Guess what? This confuses employees! And your clients, for that matter.

Taking the time to create a master brand piece that clearly communicates your values and offerings helps everyone. Perhaps it’s your website or a brochure – either way, you have a starting point that provides clarity and consistency.

Use tech to your advantage. Email, intranet and native apps are all ways to use technology to your advantage for internal marketing wins. Identify the tools that work for your employees’ needs. Once those channels are identified, your job becomes optimizing the content (using your master reference piece) for your team needs, to help them stay engaged, empowered and productive.

Measure your results. The key to any marketing initiative is measurement. Define your goals for your internal marketing in advance, as well as the metrics that will help you gain clarity as to what is working and what isn’t. Make sure your employees actively participate in the process of defining and assessing the effectiveness of the initiatives.

Much like cultivating a brand, internal marketing can help you nurture a productive and happy workforce. To learn more, read the below case study to find out how Equinix is leveraging a positive company culture to increase productivity.


Rather than seeing culture as a side project, it should be treated as a major business initiative. Your internal marketing becomes a part of your overall marketing machine, and, as such, can help you curate a more positive culture, produce better customer experiences and increase productivity – all factors that serve to lift your bottom line.

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CASE STUDY: The Magic of Equinix

The truth is that many companies get busy with the business of doing business, put their customers first and overlook their employees.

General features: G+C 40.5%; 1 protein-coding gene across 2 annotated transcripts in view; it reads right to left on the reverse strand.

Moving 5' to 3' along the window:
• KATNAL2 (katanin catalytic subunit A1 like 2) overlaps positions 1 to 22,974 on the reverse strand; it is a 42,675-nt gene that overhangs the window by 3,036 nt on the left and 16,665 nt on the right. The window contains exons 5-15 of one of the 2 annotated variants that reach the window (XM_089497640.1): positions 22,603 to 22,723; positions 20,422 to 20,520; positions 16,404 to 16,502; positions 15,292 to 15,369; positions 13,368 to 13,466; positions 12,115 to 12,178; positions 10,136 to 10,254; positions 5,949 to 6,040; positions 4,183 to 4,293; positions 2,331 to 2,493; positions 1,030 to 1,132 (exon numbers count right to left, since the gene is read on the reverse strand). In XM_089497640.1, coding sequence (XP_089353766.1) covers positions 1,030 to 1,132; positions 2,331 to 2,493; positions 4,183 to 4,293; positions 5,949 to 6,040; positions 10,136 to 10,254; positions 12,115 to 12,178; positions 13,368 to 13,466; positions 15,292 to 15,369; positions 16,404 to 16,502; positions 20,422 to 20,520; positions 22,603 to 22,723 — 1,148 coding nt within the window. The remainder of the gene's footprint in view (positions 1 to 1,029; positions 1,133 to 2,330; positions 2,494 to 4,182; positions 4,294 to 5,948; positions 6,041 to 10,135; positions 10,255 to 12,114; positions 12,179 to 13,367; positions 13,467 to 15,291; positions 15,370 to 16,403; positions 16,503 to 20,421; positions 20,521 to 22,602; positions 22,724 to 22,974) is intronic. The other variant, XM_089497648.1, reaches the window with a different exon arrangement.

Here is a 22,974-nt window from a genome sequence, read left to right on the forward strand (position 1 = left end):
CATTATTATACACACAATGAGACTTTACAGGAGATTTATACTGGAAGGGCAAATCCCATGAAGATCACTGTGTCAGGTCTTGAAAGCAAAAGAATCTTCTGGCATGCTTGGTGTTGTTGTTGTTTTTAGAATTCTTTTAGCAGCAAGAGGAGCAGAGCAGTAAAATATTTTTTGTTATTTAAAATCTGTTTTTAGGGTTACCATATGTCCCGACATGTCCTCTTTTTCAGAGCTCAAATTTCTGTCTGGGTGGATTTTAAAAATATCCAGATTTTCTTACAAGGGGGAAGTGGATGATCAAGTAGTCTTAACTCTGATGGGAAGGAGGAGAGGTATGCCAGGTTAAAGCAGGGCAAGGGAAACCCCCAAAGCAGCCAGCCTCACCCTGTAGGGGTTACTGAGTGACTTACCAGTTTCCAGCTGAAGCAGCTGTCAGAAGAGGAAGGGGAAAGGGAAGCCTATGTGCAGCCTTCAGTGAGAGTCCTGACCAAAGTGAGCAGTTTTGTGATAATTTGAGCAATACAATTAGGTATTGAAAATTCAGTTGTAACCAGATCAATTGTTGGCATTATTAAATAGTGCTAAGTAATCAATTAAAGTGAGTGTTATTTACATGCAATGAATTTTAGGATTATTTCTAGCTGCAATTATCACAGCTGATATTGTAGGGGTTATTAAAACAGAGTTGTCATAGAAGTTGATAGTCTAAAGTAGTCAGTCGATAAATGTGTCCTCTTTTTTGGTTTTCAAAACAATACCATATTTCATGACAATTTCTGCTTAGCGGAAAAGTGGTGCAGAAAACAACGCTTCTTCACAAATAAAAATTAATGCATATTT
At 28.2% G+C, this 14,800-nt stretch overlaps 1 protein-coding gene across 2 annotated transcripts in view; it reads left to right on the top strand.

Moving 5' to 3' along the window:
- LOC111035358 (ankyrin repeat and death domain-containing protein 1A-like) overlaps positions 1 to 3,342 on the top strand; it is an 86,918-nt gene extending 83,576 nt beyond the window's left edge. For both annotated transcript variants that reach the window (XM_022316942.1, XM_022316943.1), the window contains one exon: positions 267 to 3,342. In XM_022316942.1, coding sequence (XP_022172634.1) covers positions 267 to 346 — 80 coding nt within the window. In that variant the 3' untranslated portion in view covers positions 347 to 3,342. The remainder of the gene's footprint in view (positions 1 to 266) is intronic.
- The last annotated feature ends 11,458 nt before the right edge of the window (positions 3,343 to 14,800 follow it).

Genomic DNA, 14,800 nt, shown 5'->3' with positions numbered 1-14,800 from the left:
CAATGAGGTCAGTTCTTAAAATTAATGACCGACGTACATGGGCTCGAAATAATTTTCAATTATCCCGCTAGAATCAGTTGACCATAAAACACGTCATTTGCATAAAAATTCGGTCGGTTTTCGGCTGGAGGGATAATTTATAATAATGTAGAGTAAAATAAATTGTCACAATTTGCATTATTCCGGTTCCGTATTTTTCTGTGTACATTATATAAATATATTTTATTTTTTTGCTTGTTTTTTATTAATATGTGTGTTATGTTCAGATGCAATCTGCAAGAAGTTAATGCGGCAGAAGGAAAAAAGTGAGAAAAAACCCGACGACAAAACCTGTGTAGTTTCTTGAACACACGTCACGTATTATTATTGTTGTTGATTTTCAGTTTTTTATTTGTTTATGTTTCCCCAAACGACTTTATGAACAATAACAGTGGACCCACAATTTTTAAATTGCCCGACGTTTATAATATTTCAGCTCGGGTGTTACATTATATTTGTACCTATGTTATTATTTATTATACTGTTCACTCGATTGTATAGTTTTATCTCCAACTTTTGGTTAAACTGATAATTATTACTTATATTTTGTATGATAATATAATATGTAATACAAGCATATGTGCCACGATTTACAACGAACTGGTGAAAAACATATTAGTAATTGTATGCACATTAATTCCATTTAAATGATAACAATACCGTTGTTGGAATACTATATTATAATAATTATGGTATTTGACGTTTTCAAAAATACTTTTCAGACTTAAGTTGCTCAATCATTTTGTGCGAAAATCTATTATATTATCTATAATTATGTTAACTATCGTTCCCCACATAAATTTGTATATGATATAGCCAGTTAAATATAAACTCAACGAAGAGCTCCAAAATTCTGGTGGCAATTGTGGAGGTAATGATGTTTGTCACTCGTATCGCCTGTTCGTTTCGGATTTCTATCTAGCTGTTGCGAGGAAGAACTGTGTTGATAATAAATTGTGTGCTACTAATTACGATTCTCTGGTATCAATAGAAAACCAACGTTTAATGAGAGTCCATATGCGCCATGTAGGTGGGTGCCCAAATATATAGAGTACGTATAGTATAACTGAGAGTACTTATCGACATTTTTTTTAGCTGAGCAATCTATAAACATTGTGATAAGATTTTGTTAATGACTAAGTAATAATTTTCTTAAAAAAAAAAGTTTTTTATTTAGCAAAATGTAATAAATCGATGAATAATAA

Having a team of employees that supports the goals of the company, however, can’t be discounted. Take Equinix, a global digital infrastructure company.

Equinix created “The Magic of Equinix,” a culture that celebrated their employees and laid a blueprint for the most optimal and productive work culture the company could use. With extensive insight from their employees, they created key values such as:

Open Your Heart, Open Your Mind: Listen for better understanding and be balanced in your perspective.
Put We Before Me: Be as committed to each other’s success as you are to your own.
Speak Up, Step Up: Have the conviction to say what you think.
Keep Your Promises: Be accountable and insist on it from others.
Be an Energy Supplier*: Inspire others with your passion.
Find a Better Way: Foster creativity. Experiment, fail fast, learn quickly.
Serve Others: Think bigger than yourself.
Keep Growing: Invest in your development, and we’ll invest in you.

They also instituted a global employee recognition program called “Magical Mentions”. Each quarter, the program recognizes an employee who lives the values of Equinix so completely, that fellow employees give him or her the most “magical mentions” on an internal website. Shanna Huntington from the Tampa office traveled to London as a winner. “There isn’t a boring day in our office,” she said. “And if I was thinking of the most important value that comes from the ‘‘Magic of Equinix,’’ it would be all the energy suppliers* that are in our company.”+

Other great reads related to this topic:
5 Truths About Employee Engagement That No One Wants to Hear
The Shifting Dynamic Between Engagement and Well-Being


+”A Company’s Culture Is Critical. Can You Define Yours?”
Larry McAlister, Former Vice President, Global Talent Management, Equinix Inc., July 6, 2017